My prof looked as if he had heard this question dozens of times before and probably he did. He said in his opinion there are three qualities that together make an entrepreneur. 1) He has unbounded optimism, 2) he is an incurable punter and 3) he is mentally inured to any risks. Known or unknown. The professor went on to elaborate these traits as follows :

1      Eternal Optimist : Infinitely optimistic about the future opportunity and extremely uncomfortable about the present situation
2      Incurable Punter : Ability to punt one’s own capital (almost always) and/or convince others to “invest in the idea” without guarantee of the return
3      Inured Risk Taker : Unflinching belief in the infinite upside while accepting or simply ignoring the downside

Merriam Webster Dictionary says the word entrepreneur has a French origin in “entreprendre” which means to undertake. It defines the entrepreneur as a person who starts a business and is willing to take risk loss in order to make money. One who organizes, manages and assumes risks of a business or an enterprise.

Won’t you wonder that the same entrepreneurial strands of DNA must flow in the veins of explorers, discoverers, inventors, sea farers of yore and mountaineers?  All of them exhibit the same qualities and are driven by passion to go where none has trodden before. They seem oblivious to risks and are willing to punt that they will survive the mission and come back unscathed. I am not a molecular biologist or an anthropologist but if you said these traits could also be found in the blood samples of a gambler, I would readily agree with you.

Circa 2014. I was interviewing for a job at a multinational bank. The Global CEO of the bank asked me if I had entrepreneurial abilities. I remembered my prof’s words of wisdom and I confessed I had none. I wondered then and I wonder now. Really? Do employers really expect to recruit “entrepreneurs”? Or the right question should be, 'Do entrepreneurs want to work for a salary?' “Employed Entrepreneurs”. Doesn’t it sound oxymoronic? Can you imagine a Christopher Columbus or a Captain Cook driven by a missionary zeal only to earn wages and an annual increment?

Now don’t get me wrong. I have been an employee till not so long ago. More than two thirds of the people – including the CEOs – I have met in my career have been employees. They are all bright, innovative, risk takers, visionaries but no, they are not entrepreneurs. They all take risks but they all expect salaries at the end of the month, no matter what happens to the business they run.   

I never really thought I had it in me to make the transition. To make a switch and chase my passion and forego the comfort of getting a certain salary. I did not ever accept that I had those qualities – all three of them – in me which will push me to take the plunge.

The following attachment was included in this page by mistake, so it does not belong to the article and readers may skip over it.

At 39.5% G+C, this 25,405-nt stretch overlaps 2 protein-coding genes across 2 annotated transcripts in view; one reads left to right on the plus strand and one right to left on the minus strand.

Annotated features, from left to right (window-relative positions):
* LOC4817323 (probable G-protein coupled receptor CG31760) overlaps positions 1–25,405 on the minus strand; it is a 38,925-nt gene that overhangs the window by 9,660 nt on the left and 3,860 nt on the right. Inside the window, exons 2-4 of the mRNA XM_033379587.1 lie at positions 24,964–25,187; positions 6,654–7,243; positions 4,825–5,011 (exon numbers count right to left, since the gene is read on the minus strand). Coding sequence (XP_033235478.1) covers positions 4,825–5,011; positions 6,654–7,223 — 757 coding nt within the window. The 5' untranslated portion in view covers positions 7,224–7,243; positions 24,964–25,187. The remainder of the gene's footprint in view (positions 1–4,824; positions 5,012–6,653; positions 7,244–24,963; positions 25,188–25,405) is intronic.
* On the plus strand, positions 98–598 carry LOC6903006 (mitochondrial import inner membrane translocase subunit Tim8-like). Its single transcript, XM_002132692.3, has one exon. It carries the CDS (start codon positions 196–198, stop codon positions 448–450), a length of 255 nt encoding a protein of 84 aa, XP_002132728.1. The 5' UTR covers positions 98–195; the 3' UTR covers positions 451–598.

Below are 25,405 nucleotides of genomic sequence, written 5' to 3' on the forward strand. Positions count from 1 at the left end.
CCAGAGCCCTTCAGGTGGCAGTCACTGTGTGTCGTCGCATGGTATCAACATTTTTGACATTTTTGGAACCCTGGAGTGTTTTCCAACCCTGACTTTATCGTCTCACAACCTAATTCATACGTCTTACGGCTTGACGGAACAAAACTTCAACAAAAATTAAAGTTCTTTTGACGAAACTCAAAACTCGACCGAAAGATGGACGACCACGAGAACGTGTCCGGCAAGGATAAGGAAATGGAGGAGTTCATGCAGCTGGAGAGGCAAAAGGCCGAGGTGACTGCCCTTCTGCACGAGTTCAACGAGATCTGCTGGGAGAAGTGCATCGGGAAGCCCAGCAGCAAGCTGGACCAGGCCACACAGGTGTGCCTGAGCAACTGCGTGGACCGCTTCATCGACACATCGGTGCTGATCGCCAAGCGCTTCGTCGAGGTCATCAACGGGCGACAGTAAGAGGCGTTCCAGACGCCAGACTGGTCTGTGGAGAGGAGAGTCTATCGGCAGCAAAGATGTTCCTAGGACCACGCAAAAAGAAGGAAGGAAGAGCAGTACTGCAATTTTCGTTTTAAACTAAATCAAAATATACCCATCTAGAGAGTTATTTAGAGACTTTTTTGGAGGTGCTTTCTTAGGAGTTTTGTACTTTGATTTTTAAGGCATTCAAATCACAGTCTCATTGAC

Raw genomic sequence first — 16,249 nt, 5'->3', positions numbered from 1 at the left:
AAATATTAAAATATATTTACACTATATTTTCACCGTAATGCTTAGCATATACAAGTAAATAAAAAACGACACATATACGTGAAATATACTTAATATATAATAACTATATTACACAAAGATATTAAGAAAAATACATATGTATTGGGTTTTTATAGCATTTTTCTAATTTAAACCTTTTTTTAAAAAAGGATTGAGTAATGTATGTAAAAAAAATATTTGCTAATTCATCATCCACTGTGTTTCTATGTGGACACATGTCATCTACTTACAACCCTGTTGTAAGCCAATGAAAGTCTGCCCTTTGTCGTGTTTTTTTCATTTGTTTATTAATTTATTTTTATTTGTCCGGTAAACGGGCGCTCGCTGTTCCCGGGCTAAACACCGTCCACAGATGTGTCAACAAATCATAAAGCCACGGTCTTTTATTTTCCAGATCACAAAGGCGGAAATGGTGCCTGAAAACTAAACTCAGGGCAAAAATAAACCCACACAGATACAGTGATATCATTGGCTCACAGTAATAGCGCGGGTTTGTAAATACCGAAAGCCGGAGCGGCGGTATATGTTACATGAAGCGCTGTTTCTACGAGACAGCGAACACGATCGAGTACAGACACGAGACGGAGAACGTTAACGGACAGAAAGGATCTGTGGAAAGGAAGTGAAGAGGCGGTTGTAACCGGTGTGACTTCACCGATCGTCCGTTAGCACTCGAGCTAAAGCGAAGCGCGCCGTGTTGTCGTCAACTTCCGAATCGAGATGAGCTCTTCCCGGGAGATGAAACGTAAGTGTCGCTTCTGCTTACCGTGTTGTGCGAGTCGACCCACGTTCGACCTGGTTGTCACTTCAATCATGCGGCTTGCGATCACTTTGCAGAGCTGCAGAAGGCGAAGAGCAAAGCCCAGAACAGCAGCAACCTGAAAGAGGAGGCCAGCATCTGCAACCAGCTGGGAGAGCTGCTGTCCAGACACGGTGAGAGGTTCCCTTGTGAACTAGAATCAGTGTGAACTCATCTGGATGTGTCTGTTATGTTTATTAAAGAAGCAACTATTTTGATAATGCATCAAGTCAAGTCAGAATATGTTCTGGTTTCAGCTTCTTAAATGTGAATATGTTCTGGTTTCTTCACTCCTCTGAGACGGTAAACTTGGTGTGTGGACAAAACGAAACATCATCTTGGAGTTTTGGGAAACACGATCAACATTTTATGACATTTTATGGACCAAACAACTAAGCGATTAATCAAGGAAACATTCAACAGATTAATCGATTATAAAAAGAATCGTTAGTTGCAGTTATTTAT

Let me narrate a more recent anecdote. I was interacting at a startup camp with a bunch of young people in their late teens and still in an engineering college. One bright young man introduced himself as the CEO of his venture and pointed at a few other kids in the room as his CTO, COO etc. Barely had he started elaborating on his business model that the irrepressible banker in me jumped out. I interrupted him and with a very clinical analysis explained to him over next 10 minutes  why his business model was flawed. The indomitable young CEO listened to me patiently (out of politeness I am sure) and began as soon as I finished my expert critique. He started exactly at the point I interrupted him as if the last 10 minutes did not exist. His mind probably blanked out the endless list of flaws in his business model which I had explained to him. He then spoke for next 20 minutes completely ignoring what I had said. One may make a case that he should have at least considered the risk I pointed out and thought of some mitigating factors. Or he built some defenses to make his business less vulnerable to those perceived risks. But when a mountaineer climbs towards the peak he doesn’t care how many meters of the steep fall it would be. He wonders how many meters more to the peak.

I have accumulated vast experience as a retailer banker. I have built several path breaking solutions and launched new businesses in the career spanning two and a half decades. I have spent vast sums of money on new projects, invested large amount of capital in new businesses, employed people in the course of my career. But it was never my money. I have always been an employee, working for a fixed salary.

And then suddenly I experienced that mad rush of passion. The adrenaline rush of a sky diver. I thought of building a consulting practice to help banks and NBFCs and Insurance companies embrace the latest digital technology. To help new fintech startups. I felt if the skills, the knowledge, the experience and the insights I have gained are really that good then these must be put to use to help other organizations reach their goals. Like an experienced Sherpa, I want to help other climbers reach their summits. I have become an entrepreneur.

I was told consulting is a cut throat business. I was forewarned against entering a crowded field full of bigger, better, smarter consultancies. I was told of the pitfalls and the hurdles. I heard all the well wishers and yet set my own sail. I have the same blinding belief in the upsides and the same indifference to the risks just the same, like that young undergraduate CEO.

(I have used the pronoun “he” or “his” as gender agnostic to indicate a person. It also automatically implies “she” or “her”)